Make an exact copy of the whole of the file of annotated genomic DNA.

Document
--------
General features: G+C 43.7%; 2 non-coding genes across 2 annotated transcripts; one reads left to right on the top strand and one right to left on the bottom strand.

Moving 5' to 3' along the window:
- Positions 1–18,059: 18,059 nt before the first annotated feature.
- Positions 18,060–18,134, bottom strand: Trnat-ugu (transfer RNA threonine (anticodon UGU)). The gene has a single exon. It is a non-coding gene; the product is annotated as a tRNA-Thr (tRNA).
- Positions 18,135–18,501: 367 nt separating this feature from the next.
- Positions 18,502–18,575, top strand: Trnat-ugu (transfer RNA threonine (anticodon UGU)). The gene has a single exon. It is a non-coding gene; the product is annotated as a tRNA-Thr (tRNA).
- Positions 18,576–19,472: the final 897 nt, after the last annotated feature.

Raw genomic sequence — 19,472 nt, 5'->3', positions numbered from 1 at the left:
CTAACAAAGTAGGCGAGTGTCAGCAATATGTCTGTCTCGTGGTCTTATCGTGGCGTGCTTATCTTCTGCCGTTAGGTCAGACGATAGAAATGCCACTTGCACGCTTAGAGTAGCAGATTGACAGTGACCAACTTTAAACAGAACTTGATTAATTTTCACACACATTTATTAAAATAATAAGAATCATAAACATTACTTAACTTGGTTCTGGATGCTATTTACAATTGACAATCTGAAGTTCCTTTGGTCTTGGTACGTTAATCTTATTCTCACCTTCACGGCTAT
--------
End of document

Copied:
General features: G+C 43.7%; 2 non-coding genes across 2 annotated transcripts; one reads left to right on the top strand and one right to left on the bottom strand.

Moving 5' to 3' along the window:
- Positions 1–18,059: 18,059 nt before the first annotated feature.
- Positions 18,060–18,134, bottom strand: Trnat-ugu (transfer RNA threonine (anticodon UGU)). The gene has a single exon. It is a non-coding gene; the product is annotated as a tRNA-Thr (tRNA).
- Positions 18,135–18,501: 367 nt separating this feature from the next.
- Positions 18,502–18,575, top strand: Trnat-ugu (transfer RNA threonine (anticodon UGU)). The gene has a single exon. It is a non-coding gene; the product is annotated as a tRNA-Thr (tRNA).
- Positions 18,576–19,472: the final 897 nt, after the last annotated feature.

Raw genomic sequence — 19,472 nt, 5'->3', positions numbered from 1 at the left:
CTAACAAAGTAGGCGAGTGTCAGCAATATGTCTGTCTCGTGGTCTTATCGTGGCGTGCTTATCTTCTGCCGTTAGGTCAGACGATAGAAATGCCACTTGCACGCTTAGAGTAGCAGATTGACAGTGACCAACTTTAAACAGAACTTGATTAATTTTCACACACATTTATTAAAATAATAAGAATCATAAACATTACTTAACTTGGTTCTGGATGCTATTTACAATTGACAATCTGAAGTTCCTTTGGTCTTGGTACGTTAATCTTATTCTCACCTTCACGGCTAT